The comments came as Milley faces ridicule from conservatives lawmakers and far-right commentators. Gaetz called Milley “the chairman of the woketopia,” and Fox News anchor Tucker Carlson said the general is “not just a pig, he’s stupid.”
John Gans, a former Pentagon official in the Obama administration, noted a perception among some critics that Milley has tended to drift too far with the political winds depending on which side is in power. The most recent comments, he said were “an answer for retweets,” and Milley may have been better served by moving on to more substantive topics.
But rather than a shift in Milley’s thinking, the debate reflects the increasingly polarized political environment in the country, he said.
“It’s a pretty hard time to lead a military at a time when the partisanship in the country is so extreme that people are storming the Capitol,” Gans said.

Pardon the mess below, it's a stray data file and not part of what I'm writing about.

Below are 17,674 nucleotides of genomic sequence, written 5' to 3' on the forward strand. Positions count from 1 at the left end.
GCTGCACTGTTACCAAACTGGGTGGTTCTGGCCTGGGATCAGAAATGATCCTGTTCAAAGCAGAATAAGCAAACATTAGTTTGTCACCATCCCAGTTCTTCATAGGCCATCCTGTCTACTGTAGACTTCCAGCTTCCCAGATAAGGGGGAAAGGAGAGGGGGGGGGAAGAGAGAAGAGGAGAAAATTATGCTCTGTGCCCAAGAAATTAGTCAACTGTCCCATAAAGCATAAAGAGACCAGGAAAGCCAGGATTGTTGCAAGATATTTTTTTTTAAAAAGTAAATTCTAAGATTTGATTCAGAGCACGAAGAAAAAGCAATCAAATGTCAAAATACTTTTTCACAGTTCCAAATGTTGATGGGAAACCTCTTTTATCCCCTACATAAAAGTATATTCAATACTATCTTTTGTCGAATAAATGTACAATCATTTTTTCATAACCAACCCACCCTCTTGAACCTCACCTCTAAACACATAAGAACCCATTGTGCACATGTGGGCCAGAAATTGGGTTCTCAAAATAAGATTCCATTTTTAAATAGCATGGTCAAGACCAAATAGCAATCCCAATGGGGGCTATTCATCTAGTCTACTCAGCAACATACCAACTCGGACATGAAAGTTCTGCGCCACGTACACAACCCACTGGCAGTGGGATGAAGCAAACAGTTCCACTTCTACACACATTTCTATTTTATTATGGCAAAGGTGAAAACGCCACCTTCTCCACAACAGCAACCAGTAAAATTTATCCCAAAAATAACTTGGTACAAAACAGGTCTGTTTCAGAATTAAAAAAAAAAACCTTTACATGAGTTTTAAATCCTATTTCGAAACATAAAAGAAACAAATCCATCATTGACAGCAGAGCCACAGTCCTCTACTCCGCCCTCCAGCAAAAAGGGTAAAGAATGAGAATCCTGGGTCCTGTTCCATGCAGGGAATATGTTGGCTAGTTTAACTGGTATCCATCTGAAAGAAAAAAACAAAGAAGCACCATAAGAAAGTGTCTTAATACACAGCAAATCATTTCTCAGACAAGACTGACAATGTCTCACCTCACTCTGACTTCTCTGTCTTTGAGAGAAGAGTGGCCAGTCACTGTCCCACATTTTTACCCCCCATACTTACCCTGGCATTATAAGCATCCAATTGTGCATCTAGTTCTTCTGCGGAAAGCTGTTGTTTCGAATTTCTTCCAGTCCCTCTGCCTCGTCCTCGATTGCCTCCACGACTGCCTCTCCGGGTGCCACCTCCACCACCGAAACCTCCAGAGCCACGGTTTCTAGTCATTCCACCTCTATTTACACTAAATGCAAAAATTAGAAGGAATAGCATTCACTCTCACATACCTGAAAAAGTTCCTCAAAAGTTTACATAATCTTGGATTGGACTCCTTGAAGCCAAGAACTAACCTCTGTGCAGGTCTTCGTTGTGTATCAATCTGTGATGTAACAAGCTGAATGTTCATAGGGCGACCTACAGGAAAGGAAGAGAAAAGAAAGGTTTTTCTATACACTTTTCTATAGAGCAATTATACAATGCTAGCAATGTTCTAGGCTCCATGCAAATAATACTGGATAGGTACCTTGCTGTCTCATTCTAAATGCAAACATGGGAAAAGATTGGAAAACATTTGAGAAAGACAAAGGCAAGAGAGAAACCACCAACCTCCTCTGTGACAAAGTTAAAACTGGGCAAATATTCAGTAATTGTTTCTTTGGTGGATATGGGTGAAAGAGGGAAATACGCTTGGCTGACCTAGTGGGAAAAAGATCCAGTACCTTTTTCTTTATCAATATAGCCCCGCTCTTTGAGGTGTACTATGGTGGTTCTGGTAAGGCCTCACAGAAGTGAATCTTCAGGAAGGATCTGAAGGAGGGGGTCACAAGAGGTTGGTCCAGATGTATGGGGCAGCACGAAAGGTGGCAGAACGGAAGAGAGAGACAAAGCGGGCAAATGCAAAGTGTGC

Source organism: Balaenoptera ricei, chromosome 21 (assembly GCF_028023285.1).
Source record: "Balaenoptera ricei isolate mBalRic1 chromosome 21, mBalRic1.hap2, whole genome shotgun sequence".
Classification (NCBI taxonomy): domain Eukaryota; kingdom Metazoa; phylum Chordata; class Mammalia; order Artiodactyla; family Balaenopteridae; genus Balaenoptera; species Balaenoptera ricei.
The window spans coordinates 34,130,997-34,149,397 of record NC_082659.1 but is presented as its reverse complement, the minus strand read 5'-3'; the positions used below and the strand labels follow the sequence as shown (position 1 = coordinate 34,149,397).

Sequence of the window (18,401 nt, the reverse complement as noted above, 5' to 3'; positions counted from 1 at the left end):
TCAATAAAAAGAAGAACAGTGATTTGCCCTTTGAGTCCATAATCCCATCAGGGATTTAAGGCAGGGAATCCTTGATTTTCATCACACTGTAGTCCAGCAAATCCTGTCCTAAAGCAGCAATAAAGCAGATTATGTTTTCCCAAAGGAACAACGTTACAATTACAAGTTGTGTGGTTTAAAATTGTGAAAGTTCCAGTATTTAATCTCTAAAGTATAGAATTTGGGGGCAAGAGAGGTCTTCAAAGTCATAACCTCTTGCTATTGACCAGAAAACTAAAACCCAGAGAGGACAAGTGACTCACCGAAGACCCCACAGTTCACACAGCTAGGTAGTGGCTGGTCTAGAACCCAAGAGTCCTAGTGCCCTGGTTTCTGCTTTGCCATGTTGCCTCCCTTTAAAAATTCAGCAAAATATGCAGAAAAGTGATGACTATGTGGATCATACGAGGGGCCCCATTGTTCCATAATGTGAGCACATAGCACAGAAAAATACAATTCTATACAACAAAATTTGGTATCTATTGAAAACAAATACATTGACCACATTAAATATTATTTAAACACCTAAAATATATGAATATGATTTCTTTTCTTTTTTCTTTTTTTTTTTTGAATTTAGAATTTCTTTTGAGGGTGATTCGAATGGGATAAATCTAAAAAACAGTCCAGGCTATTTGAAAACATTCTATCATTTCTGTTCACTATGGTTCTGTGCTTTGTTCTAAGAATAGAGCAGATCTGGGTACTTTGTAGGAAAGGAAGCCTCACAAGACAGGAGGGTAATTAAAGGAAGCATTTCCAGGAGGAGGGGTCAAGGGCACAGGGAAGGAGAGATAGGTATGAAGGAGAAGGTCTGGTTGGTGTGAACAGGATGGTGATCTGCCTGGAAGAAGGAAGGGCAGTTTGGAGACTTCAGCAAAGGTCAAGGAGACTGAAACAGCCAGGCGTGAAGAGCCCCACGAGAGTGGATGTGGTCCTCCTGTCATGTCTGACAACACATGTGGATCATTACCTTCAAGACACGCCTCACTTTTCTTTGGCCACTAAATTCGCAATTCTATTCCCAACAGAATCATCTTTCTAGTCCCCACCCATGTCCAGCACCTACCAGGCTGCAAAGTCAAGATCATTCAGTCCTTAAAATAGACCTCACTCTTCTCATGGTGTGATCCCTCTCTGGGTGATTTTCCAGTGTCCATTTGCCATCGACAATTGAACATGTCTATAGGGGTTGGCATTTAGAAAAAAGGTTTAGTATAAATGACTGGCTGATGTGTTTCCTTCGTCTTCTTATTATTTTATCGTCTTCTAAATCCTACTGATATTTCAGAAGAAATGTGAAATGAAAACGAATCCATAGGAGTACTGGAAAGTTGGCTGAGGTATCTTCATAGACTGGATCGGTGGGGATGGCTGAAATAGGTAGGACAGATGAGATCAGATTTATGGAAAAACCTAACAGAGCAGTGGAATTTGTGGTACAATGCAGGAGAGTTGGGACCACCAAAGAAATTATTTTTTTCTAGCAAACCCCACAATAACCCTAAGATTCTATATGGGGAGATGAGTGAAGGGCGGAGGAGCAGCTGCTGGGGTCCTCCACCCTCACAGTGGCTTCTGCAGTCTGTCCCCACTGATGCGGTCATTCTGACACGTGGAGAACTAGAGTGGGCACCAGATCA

Indeed, people who know Milley say he was not trying to make a political point or defend critical race theory. In fact, if he had been asked the same question during the Trump administration, he would have given the same answer, said a defense official. Like others, this official asked not to be named in order to speak candidly. After repeated attacks by conservatives in recent weeks, Milley felt like the institution of the military was “under attack,” the person said.
“Gen. Milley did his best to try to walk through the raindrops of Donald Trump’s Washington and now the post-Trump Washington, but he always seems to show up soaking wet wherever he is,” Gans said. “I think that speaks to how intense and dangerous this environment is, because I think the military and Milley want to stay out of politics, but politics isn’t staying out of the military.”